With Mr Elephanter, Lark Pien has written and illustrated one of the sweetest, gentlest (in both writing tone and color palette) books I have read in a while. Like Polly Dunbar's gently colorful books for the under four crowd, Pien's book celebrates the joys of being little. As Pien says in the jacket flap, "Whether you are taller than a tree or small enough to fit in the palm of a hand - or any size in between - you have the capacity to care." This ethos is evidenced in every single page of Mr Elephanter. Mr Elephanter arrives with a smile every morning at the Elephantery to "look after the young and peppy elephanties. With tootles and trumpet, they greet Mr Elephanter at the door. There are hugs and hellos all around."
Mr Elephanter makes his three adorable charges a batch of banana pancakes. After eating they head out to the pool to "paddle and splash and show off their tricks." There is an interesting assortment of animals and humans in every picture. I especially like the giraffes doing tai-chi. Mr Elephanter rinses an (tries) to dry off the elephanties, who gleefully run away saying, "fwee!" and are VERY reminiscent of many a post-bath toddler who likes to dry off by running naked through the house.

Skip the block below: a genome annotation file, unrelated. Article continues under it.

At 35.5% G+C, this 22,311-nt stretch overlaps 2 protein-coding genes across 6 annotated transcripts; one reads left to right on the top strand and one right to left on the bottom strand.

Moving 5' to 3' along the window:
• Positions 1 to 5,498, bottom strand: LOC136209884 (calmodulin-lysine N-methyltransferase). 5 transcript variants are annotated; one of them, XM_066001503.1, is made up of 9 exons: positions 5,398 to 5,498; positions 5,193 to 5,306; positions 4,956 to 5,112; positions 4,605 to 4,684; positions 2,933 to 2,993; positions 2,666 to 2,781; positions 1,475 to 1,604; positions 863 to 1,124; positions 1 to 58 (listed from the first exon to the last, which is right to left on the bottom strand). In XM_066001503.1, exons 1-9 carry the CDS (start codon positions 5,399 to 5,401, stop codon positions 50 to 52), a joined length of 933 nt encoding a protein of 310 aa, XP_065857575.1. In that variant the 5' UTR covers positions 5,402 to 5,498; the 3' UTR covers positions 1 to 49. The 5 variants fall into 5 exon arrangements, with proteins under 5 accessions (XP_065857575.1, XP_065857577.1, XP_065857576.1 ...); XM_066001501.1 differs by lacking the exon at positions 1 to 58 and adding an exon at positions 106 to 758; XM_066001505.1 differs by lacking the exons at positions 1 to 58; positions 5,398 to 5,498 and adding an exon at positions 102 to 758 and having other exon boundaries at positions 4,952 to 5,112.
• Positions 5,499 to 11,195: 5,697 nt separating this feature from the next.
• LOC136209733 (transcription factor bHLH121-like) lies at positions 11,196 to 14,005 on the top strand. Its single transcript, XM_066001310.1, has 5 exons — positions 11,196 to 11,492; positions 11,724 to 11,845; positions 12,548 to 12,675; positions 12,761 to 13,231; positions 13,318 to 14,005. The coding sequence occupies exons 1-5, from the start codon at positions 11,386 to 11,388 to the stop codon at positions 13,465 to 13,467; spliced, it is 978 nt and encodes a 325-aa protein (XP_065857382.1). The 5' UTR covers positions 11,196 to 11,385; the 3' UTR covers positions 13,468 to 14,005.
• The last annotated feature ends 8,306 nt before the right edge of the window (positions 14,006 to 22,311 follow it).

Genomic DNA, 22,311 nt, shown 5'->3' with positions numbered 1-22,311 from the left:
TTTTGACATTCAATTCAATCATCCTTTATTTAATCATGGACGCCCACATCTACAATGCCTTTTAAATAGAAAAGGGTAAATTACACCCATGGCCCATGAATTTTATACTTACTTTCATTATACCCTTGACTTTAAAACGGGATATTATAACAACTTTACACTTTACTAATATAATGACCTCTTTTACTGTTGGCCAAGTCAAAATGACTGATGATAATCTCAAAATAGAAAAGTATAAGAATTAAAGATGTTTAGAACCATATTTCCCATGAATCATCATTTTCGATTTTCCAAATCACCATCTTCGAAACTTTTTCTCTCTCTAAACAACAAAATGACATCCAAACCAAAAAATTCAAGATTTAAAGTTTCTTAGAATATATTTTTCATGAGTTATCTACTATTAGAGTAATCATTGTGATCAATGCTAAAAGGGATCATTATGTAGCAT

There is a visit to the park where Mr Elephanter runs into an old friend, a grown elephant who was in Mr Elephanter's care as a little elephantie. The two talk for a long time and the effects of Mr Elephanter's love and care are obvious. The elephanties return to the Elephantery for a nap and, when they misbehave, a time out. They play some games, do some dances and have more fun until the sun sets and it is time for Mr Elephanter to go home. With hugs and good-byes, the little elephanties watch Mr Elephanter as he heads for home "under the starry sky."